Valentine’s History

History of the valentine in America.


| February 6, 2012



Valentines Day Card

Some 1 billion Valentine’s Day cards are purchased annually for the holiday.

iStockphoto.com/Junghee Choi

While Valentine’s Day had been celebrated in some form since the third century, A.D., it did not catch on with any momentum in the United States until the 1840s. A holiday with a variety of possible beginnings, Valentine’s Day evolved into a holiday used to celebrate love and affection. People would give trinkets and cards, and in the 1840s, a woman named Ester Howland started the first wave of mass-produced Valentine greetings in the United States.

Born in 1828, Howland graduated from college in 1847 and shortly after received a beautiful and intricate Valentine’s greeting from a business contact of her father’s. This man was English – the tradition of exchanging cards and gifts to celebrate Valentine’s Day was a mainstream practice in England and the rest of Great Britain by the mid-18th century – and his card to Howland gave her a grand idea.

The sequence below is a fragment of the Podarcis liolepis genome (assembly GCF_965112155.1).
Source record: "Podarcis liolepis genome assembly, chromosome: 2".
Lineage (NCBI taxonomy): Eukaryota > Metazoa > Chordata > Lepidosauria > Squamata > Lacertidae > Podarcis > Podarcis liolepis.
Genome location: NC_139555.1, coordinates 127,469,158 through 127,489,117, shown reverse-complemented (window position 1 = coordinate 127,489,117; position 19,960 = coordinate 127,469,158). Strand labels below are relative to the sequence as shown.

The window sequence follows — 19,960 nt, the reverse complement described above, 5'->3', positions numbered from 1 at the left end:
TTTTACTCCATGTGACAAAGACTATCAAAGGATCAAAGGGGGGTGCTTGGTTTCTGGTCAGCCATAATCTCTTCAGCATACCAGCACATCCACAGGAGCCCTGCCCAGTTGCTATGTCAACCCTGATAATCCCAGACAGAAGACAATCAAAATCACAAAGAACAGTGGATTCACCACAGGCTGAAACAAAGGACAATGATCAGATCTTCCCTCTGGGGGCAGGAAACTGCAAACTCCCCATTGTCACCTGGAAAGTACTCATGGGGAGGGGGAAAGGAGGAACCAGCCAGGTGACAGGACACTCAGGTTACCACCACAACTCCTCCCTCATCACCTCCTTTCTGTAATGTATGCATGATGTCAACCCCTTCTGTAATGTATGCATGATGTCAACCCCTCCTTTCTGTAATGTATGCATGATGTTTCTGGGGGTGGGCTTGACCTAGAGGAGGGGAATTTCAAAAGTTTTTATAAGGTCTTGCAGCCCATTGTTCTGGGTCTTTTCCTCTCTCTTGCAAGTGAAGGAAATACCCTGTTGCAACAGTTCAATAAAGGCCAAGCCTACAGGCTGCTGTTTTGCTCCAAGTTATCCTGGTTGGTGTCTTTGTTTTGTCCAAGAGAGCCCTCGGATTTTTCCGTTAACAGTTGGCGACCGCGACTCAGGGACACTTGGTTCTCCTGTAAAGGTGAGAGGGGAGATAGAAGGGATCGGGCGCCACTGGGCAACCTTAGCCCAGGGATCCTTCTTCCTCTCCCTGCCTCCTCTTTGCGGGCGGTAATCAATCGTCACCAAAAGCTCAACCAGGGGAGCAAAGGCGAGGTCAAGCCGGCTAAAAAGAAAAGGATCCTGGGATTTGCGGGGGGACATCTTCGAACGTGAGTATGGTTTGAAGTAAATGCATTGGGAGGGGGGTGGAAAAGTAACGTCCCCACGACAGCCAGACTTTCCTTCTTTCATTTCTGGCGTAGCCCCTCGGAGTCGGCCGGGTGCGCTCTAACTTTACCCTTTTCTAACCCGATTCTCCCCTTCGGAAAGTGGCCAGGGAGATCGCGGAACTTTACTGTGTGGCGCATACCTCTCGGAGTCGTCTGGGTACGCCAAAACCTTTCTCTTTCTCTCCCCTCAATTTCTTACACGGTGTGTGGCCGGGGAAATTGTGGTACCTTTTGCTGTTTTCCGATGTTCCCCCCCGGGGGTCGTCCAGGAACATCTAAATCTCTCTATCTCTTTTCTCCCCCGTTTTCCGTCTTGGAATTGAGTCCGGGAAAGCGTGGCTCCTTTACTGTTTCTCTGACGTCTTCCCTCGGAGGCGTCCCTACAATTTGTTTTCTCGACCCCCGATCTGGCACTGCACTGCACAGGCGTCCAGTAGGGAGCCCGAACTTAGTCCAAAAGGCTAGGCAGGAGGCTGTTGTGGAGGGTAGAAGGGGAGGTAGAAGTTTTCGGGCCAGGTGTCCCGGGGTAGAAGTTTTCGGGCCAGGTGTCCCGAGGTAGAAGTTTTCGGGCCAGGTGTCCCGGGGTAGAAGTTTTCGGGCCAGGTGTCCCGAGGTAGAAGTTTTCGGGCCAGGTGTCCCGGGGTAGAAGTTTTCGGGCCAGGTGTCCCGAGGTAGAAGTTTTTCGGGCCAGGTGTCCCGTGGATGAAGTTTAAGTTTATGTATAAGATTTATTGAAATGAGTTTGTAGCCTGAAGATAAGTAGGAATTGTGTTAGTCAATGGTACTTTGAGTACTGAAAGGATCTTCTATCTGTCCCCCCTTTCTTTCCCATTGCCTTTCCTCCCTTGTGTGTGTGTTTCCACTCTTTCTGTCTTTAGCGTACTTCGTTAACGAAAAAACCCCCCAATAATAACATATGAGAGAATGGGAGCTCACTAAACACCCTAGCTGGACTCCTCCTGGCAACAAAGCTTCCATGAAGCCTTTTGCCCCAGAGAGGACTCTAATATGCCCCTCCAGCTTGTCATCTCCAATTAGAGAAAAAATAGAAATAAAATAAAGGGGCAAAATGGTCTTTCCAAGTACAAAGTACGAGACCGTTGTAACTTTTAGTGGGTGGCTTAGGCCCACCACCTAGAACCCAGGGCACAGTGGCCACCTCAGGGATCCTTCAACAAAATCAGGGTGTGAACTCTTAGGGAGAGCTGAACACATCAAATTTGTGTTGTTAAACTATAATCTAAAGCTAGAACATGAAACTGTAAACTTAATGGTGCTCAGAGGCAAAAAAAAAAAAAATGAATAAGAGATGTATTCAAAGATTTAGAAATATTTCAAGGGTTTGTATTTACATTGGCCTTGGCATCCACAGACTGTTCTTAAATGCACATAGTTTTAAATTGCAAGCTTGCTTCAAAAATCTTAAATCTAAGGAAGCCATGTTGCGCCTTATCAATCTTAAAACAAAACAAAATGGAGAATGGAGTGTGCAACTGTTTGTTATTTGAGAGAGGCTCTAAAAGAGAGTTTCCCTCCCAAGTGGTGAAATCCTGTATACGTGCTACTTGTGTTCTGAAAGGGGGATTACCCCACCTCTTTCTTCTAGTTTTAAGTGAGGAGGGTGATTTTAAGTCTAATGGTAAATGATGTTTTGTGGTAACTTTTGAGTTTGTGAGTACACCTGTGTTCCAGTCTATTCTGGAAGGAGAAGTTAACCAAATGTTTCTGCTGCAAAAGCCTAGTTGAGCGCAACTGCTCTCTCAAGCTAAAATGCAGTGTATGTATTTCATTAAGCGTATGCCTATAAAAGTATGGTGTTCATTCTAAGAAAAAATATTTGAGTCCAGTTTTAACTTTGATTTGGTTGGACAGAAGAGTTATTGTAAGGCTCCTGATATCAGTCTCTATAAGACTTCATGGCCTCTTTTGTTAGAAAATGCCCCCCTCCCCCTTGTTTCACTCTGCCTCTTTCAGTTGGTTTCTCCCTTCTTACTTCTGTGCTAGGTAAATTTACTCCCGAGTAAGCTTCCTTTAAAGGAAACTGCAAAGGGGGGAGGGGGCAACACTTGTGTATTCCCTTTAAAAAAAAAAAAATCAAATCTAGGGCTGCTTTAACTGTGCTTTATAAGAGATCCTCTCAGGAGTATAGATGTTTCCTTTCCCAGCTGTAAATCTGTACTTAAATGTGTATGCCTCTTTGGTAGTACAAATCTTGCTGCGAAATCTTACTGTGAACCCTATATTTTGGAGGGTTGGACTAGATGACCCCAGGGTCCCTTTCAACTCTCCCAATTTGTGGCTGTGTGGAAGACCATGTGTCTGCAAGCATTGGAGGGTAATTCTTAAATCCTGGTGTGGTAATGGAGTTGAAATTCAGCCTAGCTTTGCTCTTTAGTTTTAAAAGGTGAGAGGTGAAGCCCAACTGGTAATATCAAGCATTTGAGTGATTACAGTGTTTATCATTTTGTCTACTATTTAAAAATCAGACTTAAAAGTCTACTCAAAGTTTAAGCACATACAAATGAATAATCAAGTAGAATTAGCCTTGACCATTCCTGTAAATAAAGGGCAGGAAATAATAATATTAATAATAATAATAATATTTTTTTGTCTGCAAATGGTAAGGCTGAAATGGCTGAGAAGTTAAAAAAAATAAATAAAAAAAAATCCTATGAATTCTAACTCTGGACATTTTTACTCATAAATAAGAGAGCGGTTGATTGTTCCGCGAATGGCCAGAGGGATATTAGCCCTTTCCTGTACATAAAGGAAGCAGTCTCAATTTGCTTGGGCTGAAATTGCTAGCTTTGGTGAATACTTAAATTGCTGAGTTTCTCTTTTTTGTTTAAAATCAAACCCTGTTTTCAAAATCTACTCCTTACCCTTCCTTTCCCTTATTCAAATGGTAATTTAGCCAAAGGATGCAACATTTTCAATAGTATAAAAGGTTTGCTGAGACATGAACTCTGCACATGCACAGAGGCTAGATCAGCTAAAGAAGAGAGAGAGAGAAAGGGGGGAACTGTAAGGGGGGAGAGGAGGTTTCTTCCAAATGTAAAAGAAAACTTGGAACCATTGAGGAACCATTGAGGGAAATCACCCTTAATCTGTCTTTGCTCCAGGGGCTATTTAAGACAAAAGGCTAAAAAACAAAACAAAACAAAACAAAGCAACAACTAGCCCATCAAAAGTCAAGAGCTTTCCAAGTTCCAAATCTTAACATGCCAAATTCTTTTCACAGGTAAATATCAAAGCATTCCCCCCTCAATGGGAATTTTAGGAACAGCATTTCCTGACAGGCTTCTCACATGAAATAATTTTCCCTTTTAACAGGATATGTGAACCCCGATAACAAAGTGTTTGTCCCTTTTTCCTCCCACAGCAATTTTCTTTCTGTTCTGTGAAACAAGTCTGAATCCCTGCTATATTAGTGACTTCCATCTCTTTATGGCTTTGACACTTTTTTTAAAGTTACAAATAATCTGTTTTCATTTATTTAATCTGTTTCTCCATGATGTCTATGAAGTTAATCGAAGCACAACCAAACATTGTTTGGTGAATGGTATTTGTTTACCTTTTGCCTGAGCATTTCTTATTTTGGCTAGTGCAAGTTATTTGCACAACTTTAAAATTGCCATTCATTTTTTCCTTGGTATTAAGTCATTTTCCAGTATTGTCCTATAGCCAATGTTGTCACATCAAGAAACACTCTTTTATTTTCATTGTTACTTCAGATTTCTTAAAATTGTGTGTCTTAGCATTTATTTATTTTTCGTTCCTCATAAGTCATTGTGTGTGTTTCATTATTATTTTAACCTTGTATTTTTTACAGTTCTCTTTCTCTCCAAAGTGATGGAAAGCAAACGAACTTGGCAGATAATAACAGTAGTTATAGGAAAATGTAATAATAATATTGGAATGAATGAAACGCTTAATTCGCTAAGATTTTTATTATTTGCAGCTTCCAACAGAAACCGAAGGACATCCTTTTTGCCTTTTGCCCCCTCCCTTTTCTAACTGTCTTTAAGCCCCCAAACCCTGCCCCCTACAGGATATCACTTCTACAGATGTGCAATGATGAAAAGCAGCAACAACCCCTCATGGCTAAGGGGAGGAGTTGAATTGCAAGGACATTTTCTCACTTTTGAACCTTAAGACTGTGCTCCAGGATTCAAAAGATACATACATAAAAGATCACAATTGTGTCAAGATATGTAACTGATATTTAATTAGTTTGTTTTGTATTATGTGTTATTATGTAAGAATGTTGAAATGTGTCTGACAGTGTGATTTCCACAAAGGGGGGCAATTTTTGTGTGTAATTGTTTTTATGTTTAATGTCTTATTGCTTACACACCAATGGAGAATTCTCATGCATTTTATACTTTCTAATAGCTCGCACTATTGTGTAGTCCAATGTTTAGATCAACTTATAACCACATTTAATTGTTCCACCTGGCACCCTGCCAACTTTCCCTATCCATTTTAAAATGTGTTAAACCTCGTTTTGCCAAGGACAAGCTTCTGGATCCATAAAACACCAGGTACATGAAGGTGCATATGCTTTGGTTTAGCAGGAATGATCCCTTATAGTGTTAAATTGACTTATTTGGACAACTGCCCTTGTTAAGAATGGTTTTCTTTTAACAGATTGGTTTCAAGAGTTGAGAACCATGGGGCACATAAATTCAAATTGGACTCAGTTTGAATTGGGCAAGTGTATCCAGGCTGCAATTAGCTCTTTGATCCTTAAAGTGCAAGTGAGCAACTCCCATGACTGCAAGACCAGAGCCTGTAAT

Esther Howland ordered fancy paper, lace and flowery decorations from England, and started making Valentines. She spread the word about the practice, and started taking orders for custom and stock-style Valentines. The response was tremendous, and she was not able to produce the goods for all the orders she had, so she asked friends to help her assemble the cards. She put out her first ad in The Daily Spy, a Worcester, Massachusetts, newspaper, in 1850.

Again, the response was tremendous. She set up an assembly line in her house to assemble this first year’s worth of Valentines, and she eventually set up shop for a business that would bring in $100,000 every year.

Though Howland used a lot of traditional English designs in her cards, she did come up with a few things on her own. The lace paper she ordered from England was par for the course in Great Britain. Howland wanted to add some punch to the look of the card, so she started putting bright red or pink paper behind the lace to show the intricacy of the lace paper (which was copied from handmade tatted lace).

Another style that became popular in the latter part of Howland’s career was the shadow-box style. These cards had a built-up section with a 3-D design. Shortly after these successful cards, Howland sold her business to George C. Whitney, who went on to manufacture the necessary materials for Valentines in the United States, rather than continuing to order them from England. Whitney stayed true to Howland’s designs, and modern-day historians are hard-pressed to distinguish between the two, naught for Whitney’s distinguishing trademark of a red “W.”





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